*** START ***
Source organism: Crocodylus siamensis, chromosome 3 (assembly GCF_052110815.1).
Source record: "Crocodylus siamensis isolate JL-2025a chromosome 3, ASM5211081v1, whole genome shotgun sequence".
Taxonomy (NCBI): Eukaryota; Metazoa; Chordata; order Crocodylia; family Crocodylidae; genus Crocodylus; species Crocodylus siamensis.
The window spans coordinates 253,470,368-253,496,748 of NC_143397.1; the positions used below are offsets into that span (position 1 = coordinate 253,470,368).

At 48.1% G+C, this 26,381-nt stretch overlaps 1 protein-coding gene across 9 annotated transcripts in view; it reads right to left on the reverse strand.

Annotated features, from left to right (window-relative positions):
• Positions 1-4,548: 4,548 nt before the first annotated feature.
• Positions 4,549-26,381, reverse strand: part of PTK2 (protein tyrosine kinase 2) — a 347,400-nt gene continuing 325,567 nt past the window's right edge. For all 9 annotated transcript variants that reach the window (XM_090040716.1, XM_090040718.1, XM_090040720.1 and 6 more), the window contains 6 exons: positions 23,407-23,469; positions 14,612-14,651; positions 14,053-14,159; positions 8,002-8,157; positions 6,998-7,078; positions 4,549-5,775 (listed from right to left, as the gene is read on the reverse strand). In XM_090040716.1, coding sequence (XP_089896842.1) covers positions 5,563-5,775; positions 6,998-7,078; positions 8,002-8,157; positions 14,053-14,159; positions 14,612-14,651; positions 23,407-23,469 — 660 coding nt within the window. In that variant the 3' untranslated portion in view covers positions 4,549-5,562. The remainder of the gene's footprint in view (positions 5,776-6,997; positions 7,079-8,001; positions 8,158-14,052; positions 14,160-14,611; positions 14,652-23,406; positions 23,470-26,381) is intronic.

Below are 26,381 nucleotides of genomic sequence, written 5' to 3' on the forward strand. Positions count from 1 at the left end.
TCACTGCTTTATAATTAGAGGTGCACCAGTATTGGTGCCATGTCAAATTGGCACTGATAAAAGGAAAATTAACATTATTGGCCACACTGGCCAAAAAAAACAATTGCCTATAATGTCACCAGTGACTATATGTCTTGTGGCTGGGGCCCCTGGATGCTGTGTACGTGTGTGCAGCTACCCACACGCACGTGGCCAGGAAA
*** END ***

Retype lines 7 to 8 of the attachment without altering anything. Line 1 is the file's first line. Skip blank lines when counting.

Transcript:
• Positions 1-4,548: 4,548 nt before the first annotated feature.
• Positions 4,549-26,381, reverse strand: part of PTK2 (protein tyrosine kinase 2) — a 347,400-nt gene continuing 325,567 nt past the window's right edge. For all 9 annotated transcript variants that reach the window (XM_090040716.1, XM_090040718.1, XM_090040720.1 and 6 more), the window contains 6 exons: positions 23,407-23,469; positions 14,612-14,651; positions 14,053-14,159; positions 8,002-8,157; positions 6,998-7,078; positions 4,549-5,775 (listed from right to left, as the gene is read on the reverse strand). In XM_090040716.1, coding sequence (XP_089896842.1) covers positions 5,563-5,775; positions 6,998-7,078; positions 8,002-8,157; positions 14,053-14,159; positions 14,612-14,651; positions 23,407-23,469 — 660 coding nt within the window. In that variant the 3' untranslated portion in view covers positions 4,549-5,562. The remainder of the gene's footprint in view (positions 5,776-6,997; positions 7,079-8,001; positions 8,158-14,052; positions 14,160-14,611; positions 14,652-23,406; positions 23,470-26,381) is intronic.